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Thespian Wedding
Damnit, this hair has removed my anonymity... In the shop just now, I saw Mr Walters, my old drama teacher and the person in charge of the extra-curricular drama society thing I belonged to. I didn't recognise him at first with short hair, and by the time I did, I'd as good as walked past him and it would've been awkward to stop and turn back, but he smiled at me out of recognition. He hasn't taught me in five or six years, and he still knew who I was - that's reassuring.

Ah, I remember the days back when I was an actor (emphasis intended to highlight the pronunciation of the "tor" syllable - it's very important when you're pretentious, as I am)... Looking back on it, I wasn't bad... I used to go to this drama club thing when I was about nine years old, that's where I first met Becca... After that, I joined the local youth theatre, and was in the school productions (both musical and dramatic)... Nothing makes one feel quite as alive as theatre, especially good theatre, just because success in acting hinges on the very vitality of your performance.

And looking back to GCSE, I worry that I only got a B. Then I realise that it's quite possible that we were the victims of some ridiculous moderation by the examiners, because mine was by far the best male grade in the school, and so there must have been something wrong there. And yet, I never won the lead in plays. I don't think I ever specifically auditioned for a lead role - there was something about already being the focus of attention that lacked a challenge. Who wants to be given attention? Far more fun to earn it. Or maybe I was just too scared to audition for the lead role, ever since Dave (mentioned in a previous post) beat me to it in Ali Baba back when we were ten, or the time when I was eight and screwed up my lines in a play where I was a snowman...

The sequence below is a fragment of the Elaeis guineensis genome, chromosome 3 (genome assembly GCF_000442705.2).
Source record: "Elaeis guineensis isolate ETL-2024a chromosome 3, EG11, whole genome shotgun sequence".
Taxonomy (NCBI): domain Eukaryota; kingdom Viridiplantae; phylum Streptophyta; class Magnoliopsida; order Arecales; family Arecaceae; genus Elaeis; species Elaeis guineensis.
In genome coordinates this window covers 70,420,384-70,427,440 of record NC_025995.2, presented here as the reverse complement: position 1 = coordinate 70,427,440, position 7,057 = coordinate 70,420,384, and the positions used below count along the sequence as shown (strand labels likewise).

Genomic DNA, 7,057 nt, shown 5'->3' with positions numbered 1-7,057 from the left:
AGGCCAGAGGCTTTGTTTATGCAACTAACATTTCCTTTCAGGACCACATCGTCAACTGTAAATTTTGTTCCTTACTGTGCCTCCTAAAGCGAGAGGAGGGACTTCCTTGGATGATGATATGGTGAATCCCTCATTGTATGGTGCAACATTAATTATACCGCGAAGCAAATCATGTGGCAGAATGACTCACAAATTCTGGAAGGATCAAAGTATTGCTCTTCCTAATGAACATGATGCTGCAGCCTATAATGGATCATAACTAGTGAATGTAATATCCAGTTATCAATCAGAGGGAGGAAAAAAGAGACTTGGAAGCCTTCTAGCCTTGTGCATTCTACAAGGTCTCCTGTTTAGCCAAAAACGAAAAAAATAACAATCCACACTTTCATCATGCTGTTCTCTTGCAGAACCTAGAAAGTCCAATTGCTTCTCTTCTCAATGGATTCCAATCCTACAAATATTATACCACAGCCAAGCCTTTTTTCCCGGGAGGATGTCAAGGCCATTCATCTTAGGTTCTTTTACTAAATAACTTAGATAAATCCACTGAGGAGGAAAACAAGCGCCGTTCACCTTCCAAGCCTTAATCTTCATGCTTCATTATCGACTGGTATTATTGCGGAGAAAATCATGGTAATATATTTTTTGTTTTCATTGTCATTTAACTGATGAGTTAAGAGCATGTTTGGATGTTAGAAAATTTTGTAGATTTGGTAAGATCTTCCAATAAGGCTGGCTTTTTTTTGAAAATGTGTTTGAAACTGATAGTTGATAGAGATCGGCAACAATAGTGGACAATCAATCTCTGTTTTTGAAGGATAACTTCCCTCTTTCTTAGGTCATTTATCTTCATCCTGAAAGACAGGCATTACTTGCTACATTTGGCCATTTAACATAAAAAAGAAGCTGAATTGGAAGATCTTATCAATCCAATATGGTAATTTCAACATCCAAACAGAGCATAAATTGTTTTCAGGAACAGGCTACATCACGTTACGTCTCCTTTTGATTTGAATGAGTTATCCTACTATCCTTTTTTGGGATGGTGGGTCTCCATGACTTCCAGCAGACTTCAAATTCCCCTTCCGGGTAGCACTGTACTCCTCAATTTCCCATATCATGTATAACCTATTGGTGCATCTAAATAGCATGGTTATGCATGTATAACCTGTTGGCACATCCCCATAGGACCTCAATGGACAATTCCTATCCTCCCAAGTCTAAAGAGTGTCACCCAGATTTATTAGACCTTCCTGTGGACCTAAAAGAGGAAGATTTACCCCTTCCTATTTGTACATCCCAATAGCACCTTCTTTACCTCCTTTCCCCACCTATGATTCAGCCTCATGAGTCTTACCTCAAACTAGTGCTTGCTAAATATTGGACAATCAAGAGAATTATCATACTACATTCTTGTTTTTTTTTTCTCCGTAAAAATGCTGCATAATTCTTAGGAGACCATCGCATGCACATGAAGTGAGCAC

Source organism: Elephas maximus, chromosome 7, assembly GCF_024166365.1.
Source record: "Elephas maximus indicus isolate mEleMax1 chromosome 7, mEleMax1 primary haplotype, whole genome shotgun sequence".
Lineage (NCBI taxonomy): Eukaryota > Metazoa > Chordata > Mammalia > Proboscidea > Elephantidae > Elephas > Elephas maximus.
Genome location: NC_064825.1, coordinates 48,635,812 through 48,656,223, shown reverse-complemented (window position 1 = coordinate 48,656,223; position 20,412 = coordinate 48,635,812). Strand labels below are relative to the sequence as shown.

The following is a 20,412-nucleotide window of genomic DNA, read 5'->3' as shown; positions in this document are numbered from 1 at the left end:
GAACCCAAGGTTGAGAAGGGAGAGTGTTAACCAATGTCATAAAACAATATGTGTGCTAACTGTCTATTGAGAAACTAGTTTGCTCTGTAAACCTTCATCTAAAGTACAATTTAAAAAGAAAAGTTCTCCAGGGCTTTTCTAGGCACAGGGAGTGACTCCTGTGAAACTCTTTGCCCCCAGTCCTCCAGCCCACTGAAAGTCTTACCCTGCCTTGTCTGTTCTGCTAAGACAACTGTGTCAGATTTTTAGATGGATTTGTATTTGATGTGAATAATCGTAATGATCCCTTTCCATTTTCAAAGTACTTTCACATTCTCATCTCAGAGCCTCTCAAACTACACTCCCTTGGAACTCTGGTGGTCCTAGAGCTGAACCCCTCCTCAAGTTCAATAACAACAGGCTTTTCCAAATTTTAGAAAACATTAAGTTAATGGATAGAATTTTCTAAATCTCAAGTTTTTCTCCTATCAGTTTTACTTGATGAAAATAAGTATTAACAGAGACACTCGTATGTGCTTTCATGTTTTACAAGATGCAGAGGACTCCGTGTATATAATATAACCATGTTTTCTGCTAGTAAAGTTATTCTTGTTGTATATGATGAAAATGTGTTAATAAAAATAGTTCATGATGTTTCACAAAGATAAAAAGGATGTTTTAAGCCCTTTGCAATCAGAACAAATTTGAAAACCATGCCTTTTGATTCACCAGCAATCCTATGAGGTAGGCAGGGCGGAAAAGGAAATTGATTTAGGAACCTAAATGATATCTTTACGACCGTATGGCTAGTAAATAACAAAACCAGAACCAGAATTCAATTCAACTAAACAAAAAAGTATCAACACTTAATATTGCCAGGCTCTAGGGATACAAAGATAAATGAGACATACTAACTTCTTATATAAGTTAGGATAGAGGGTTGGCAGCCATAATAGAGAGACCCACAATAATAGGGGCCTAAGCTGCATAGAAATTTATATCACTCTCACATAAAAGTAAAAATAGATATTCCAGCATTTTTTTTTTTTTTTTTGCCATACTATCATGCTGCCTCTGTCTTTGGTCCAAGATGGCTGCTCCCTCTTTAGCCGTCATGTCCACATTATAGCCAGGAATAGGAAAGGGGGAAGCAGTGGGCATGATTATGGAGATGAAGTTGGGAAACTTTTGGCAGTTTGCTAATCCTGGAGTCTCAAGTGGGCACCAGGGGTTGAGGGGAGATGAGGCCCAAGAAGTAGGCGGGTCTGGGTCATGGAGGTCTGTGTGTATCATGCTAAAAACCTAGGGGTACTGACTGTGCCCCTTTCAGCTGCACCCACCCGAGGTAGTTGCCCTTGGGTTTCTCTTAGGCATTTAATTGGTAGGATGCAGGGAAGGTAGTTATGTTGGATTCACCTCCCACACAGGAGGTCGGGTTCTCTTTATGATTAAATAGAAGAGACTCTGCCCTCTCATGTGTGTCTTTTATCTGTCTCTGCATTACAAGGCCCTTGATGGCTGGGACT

Whatever the reason, I never performed to an audience in the lead role of a production - I wrote myself into a few lead roles for performances in front of just my drama class certainly, but never for an audience. But I still feel I did well for myself. I used to do better improvisation than most in our class, just because I could think quicker than many of them. I remember one time, we were paired off and had to improvise a scene in front of the group, and I just randomly improvised a "coming out to my parents" scene, which totally freaked the Hell out of the guy I was working with, because he didn't have a clue how to handle it. And not in the sort of way that makes for plausible characterisation - more in the way that he looked at the teacher despairingly and gave up halfway through.

So difficult to find good supporting actors these days..... And then for some reason, I stopped. I have a feeling that if I were to blame anything, it would be the computer, and specifically the Internet - I had a new way to act out a character, for a much larger audience. The dangerous thing about that is that it can go beyond typecasting, and you can actually become that character, as I did. The notion of "The Unknown James" started off as an invulnerable egocentric characterisation which allowed me to just express myself in the way that I wanted, and gradually the line between the actor and the part just blurred. And deep down, I'm still that shy actor who never wanted a starring role, who just stayed at home and memorised all the lines to every part for the sake of it. And then on the surface, and going a little deeper than I'm comfortable with, there's the part of a confident (though not self-confident), funny (in my opinion), rather overly flirty young man who has only just recently realised that he grew up.

Somebody once made a reference to half their life being a case of acting out a character, and that was something I realised I had in common with her. This entire thing is all a charade, but it runs too deep to stop, and I don't think I'd even want to. All the world's a stage, and right now, I've got the part I always wanted.


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